They were confronted with the fact that their nonsensical and discriminatory policies had resulted in abuse and assaults upon retail staff who were being forced to do the “dirty work” of policing customer vaccination status.
And so, on December 15th, the Government meekly announced that there would be no further vaccine-based apartheid in retail settings, churches, weddings and funerals. Children under the age of 18 would no longer have to show proof of vaccination at any venue, including restaurants. This represented a huge back-down, considering the Premier’s insistence the previous month that unvaccinated people would be “locked out” of retail until 2023, and his threat to potentially lock out 5-to-11-year-old children just a couple of weeks earlier.
There are at least four important things that we can take away from this dark time in Victoria’s history—a two month period during which even children were prevented from shopping for clothing or attending church on account of their own or their parents’ health choices.
Firstly, we must never forget what happened. We must frequently remind ourselves of the terrible cruelty that a Government which has become drunk on power is capable of inflicting upon a dissenting minority, with no robust scientific basis, even in a so-called “liberal democracy”. We must remember how fragile basic freedoms are, and how easily civil liberties can be trampled on. “The price of freedom is eternal vigilance.”
Secondly, we must recognise the power of protest. When a hundred thousand citizens disrupt the streets of a major city every Saturday, particularly leading up to an election year, they will be noticed even despite the best efforts of the corporate media to spin a false and disparaging narrative. Everyone who took part in the peaceful protests throughout November and December 2021 should feel proud that they contributed to the dismantling of some of the more grotesque elements of Victoria’s medical apartheid.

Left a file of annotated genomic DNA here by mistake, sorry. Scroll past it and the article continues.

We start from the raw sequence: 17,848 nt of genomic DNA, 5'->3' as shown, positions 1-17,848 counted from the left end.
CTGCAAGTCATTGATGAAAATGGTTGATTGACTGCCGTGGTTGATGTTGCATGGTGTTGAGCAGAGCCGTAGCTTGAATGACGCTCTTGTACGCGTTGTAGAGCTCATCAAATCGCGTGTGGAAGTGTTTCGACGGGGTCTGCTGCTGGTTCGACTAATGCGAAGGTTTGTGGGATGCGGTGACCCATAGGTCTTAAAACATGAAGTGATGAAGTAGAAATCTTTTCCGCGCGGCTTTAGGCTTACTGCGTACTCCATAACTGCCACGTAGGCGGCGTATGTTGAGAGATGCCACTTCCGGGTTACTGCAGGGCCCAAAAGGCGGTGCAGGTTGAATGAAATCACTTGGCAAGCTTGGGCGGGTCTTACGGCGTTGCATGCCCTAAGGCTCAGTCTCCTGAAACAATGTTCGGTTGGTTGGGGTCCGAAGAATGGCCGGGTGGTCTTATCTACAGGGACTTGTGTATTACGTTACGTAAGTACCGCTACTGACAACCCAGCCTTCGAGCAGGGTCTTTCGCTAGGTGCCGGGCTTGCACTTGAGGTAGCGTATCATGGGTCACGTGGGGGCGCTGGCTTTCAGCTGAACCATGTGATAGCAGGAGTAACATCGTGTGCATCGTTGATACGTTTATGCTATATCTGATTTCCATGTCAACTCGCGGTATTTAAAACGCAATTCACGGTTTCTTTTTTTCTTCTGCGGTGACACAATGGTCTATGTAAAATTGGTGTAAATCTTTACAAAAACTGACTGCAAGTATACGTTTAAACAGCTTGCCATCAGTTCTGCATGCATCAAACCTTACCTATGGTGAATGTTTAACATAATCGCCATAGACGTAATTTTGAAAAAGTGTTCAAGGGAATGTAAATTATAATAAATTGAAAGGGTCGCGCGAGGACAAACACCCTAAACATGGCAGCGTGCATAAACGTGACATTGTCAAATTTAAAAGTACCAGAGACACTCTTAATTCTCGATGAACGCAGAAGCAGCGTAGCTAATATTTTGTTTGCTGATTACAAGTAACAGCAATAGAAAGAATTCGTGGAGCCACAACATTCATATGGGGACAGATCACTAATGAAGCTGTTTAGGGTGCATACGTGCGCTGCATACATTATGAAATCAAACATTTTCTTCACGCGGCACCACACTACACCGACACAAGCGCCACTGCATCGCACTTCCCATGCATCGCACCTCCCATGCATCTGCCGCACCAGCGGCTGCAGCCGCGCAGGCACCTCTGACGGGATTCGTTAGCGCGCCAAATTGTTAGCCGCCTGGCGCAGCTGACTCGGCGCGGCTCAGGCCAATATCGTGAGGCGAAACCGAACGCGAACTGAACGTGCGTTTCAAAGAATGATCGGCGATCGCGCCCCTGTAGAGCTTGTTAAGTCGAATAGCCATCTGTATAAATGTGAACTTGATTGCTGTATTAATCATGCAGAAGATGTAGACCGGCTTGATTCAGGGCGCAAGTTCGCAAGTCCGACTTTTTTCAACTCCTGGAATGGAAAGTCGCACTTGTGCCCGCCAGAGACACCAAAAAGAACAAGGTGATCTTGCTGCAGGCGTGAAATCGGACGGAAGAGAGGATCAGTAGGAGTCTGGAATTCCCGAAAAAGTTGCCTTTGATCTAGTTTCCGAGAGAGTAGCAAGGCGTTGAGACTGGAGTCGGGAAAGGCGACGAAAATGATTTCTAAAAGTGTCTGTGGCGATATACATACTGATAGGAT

Thirdly, and following from this, we must not give up. Tens of thousands of everyday Victorians—teachers, nurses, tradesmen, shop assistants, etc.—remain unemployed and unemployable under the vaccine mandate, languishing without an income. Many Australians in other States are in the same boat. There is also no telling if and when other cruel restrictions, of the kind Victoria experienced in November-December 2021, may return. We should assume that they could return as soon as they are politically expedient.
For these reasons, we must continue the fight, in every way that we can, against the authoritarianism, prejudice and heartlessness that have been unleashed under the guise of fighting a disease. This will include marching visibly and loudly on the streets of Australian cities.
Fourthly, we should take heart. While the Government’s tyranny brought out the worst in some people, it brought out the best in others. People who otherwise share little in common have come together against an oppressive foe. Large new networks have sprung up in which people share information and support. There have been great displays of decency and humanity, such as the “Pamper at Parliament” event where hairdressers who had lost their jobs due to the vaccine mandate gave haircuts to people who were unable to attend an ordinary hairdresser due to vaccine apartheid.
Let’s rejoice that the hatred, ostracism and impoverishment created by Government have not succeeded in crushing the human spirit. No matter what the tyrants throw at us in 2022, let’s keep singing as Paul and Silas did while sitting in chains. Let’s keep supporting one another via the Free Hug Army, Hoody’s Helpers, Reclaim the Line, and similar initiatives. Let’s get behind the efforts of Topher Field, Discernable, Real Rukshan and other pro-human independent media.
Screenshots from the Victorian Government website (retrieved from before December 15, 2021):